knew and had met in the past came in to visit and say hi to everyone.

She was an Applied Scientist at Amazon. It was very fortunate for me because I had the
opportunity to talk with her, share my concerns, and
ask for some advice. I told her that I had been job searching for quite a few months and felt stuck. Actually, I was feeling like giving up because it was really hard
for me to land interviews and without an interview,
how could I land a job? Also, I didn't have
all the skills required for a data scientist job. After speaking with her, she
eventually became my mentor for which I am very thankful. It was a momentous help
for me to land a job and become a data scientist. I am still thankful to
this day that I was able to get guidance from a more
experienced professional and without it, I'm not sure
how long it would have taken or where I would be today. So she agreed to meet
with me every two weeks for a one hour mentorship
session, and those sessions were invaluable. Specifically, there were
three things she helped me with that have been game changers. First, she pointed out
many of the misconceptions I had cultivated by consuming
information online, such as the belief that writing
great cover letters is important.

So I used to spend a lot of time writing them along
with my job applications. She told me it was a
huge waste of my time as many recruiters don't even look at the cover letter due to the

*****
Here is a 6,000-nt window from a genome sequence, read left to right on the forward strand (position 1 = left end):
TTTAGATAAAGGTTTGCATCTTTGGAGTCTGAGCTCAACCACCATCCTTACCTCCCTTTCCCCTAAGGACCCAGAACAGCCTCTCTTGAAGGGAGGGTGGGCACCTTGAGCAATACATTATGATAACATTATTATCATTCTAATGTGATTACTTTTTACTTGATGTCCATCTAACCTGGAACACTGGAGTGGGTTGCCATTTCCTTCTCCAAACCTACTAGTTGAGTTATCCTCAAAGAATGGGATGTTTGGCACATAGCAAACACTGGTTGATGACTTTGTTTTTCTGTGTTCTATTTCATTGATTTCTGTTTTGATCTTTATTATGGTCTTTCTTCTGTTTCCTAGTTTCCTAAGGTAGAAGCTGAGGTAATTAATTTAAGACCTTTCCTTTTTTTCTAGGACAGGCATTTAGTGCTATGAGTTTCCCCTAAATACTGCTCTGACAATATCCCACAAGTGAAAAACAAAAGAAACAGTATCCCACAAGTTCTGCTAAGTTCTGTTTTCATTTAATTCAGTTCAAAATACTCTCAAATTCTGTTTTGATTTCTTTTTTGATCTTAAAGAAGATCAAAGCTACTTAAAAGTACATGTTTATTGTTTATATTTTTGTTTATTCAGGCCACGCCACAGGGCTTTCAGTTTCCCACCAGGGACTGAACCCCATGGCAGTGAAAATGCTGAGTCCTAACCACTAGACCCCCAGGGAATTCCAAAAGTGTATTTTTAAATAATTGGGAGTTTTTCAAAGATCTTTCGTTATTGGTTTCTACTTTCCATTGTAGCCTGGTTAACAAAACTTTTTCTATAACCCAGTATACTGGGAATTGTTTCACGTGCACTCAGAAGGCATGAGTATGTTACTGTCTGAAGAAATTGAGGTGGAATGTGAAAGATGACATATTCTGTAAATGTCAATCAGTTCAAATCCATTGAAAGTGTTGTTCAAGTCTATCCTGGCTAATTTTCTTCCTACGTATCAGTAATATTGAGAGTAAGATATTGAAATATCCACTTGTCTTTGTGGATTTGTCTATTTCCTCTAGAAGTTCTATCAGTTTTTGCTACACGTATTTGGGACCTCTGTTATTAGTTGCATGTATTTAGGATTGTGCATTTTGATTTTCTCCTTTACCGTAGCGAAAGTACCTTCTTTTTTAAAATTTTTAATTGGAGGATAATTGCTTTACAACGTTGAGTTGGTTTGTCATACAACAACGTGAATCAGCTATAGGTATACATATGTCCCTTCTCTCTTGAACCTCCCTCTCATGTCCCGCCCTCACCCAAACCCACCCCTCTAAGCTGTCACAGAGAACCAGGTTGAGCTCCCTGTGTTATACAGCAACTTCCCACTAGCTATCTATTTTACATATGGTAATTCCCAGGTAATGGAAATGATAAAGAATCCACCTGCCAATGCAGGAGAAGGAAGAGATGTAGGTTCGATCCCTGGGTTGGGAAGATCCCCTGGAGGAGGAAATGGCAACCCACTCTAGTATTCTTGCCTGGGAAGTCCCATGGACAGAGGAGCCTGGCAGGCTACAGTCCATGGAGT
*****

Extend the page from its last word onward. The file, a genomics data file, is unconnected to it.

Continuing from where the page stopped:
high volume of applications. This single piece of advice
saved me a ton of time. Also, I used to be very shy about reaching out to recruiters
and hiring managers. I did not know what to say,
and if they didn't respond I didn't know what to do. She helped me review my
messages, and she told me that it's not realistic to
expect everyone to reply to me immediately. It's important to follow up with recruiters and hiring
managers consistently to show my interest and persistence. You know what? That's actually how I eventually got some interview opportunities. Secondly, she reviewed my study plan so that I could focus on
what was most important and not waste time studying
anything irrelevant to landing a data scientist job. For example, I was taking
some computer science algorithm courses to enhance
my software engineering skills and she told me that it
was not super relevant to data science, so I knew
where to spend my time on things that are most relevant.